A survey of a wicked, irreverent, serious, harmful, cruel and enjoyable (for some) side of human civilization.
Including quotes on lies and lying (good, bad and indifferent) from famous people who should know better.
Why do we lie? The answer may seem obvious to you because you know why you have and even when you haven’t quite known the answer it was never important enough for you to fret over, especially when you got away with it. But in the very obviousness of the answer we all may be missing the deeper underlying reasons. In a very interesting conversation I had with the respected Oxford anthropologist Bruce Corrie, he touched upon the natural order of things (in terms of evolution) and how everything we create and do, is a reflection of nature. What is the evolutionary advantage in being able to lie?
The answer to this also seems obvious until you ask yourself what the evolutionary advantage might be in lying to someone you love?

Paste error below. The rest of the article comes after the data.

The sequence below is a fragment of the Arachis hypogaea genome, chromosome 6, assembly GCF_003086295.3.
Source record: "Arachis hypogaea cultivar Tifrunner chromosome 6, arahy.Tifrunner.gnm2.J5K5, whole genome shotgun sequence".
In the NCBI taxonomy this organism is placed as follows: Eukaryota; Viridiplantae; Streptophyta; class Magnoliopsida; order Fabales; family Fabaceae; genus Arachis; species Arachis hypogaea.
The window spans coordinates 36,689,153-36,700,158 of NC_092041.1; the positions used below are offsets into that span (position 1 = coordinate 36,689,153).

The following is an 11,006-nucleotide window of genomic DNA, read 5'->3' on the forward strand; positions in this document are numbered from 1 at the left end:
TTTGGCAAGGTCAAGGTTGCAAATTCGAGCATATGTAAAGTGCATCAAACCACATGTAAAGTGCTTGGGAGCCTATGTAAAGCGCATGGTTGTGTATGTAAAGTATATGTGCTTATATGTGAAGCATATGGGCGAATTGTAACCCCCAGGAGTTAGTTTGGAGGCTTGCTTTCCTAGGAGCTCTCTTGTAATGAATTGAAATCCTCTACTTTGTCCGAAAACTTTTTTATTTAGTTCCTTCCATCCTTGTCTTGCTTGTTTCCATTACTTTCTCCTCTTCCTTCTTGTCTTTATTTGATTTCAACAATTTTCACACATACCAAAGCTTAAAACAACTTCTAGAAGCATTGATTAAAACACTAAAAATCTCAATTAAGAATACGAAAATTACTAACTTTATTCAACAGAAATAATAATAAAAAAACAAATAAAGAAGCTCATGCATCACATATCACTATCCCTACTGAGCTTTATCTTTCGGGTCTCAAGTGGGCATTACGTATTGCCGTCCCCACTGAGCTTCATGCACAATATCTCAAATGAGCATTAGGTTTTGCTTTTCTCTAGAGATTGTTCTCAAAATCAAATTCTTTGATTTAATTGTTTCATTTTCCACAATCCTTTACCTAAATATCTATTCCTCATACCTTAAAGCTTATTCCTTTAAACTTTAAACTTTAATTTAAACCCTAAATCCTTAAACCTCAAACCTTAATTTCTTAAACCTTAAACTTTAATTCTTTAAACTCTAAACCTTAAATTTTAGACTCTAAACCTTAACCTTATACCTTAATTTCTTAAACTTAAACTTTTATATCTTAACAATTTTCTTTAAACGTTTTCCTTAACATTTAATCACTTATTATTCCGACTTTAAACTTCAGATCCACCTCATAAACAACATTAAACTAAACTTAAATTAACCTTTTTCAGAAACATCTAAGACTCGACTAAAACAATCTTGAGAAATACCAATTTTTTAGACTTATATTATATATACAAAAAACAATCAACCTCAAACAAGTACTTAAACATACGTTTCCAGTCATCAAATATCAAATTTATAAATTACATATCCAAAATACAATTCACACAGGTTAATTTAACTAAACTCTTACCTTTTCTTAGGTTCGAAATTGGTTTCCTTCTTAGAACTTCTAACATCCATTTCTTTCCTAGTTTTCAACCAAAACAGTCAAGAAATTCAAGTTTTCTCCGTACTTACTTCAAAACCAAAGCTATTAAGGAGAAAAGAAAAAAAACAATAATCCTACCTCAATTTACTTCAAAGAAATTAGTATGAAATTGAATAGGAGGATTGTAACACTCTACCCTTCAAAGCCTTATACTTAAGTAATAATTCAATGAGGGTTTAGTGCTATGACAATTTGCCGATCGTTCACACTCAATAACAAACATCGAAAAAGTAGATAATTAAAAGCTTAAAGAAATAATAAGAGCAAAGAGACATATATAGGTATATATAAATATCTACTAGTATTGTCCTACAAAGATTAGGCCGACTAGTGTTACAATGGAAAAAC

This short book looks at some of the most recent research done by psychologist, behaviorists, sociologists and security services and tries to shed some fascinating light upon the subject. Suggesting that lies go deeper than we ever expected before because of our ability to lie to ourselves; and that what was simply a survival mechanism has actually come not only to be used inappropriately but for some becomes if not a way-of-life then the way life works.
Before psychologists created themselves, the only people who talked about lies were philosophers when they discussed ethics, and religious people on their way to becoming saints.
Everyone who wrote and thought about lies quoted each other regularly over the centuries. St. Jerome from St.Origen, St.Origen from Plato, who quoted Socrates:
“If...falsehood is disgraceful and useless to God, to men it is sometimes useful, if only it is used as a stimulant or a medicine...”
(Plato, Third Book of the Republic. Not my translation)
Another saint, Augustine, devoted two whole treatises to the topic. ‘On Lying’ and twenty-seven years later ‘Against Lies’, and he identified eight kinds of lie.
Lies in religious teaching.
Lies that harm others and help no one.
Lies that harm others and help someone.
Lies told for the pleasure of lying.
Lies told to “please others during conversation.”
Lies that harm no one yet help someone.
Lies that harm no one and save life.
Lies that harm no one and save someone’s “purity.”
Sadly it is too late for my purity, but this list was the first of many, many more.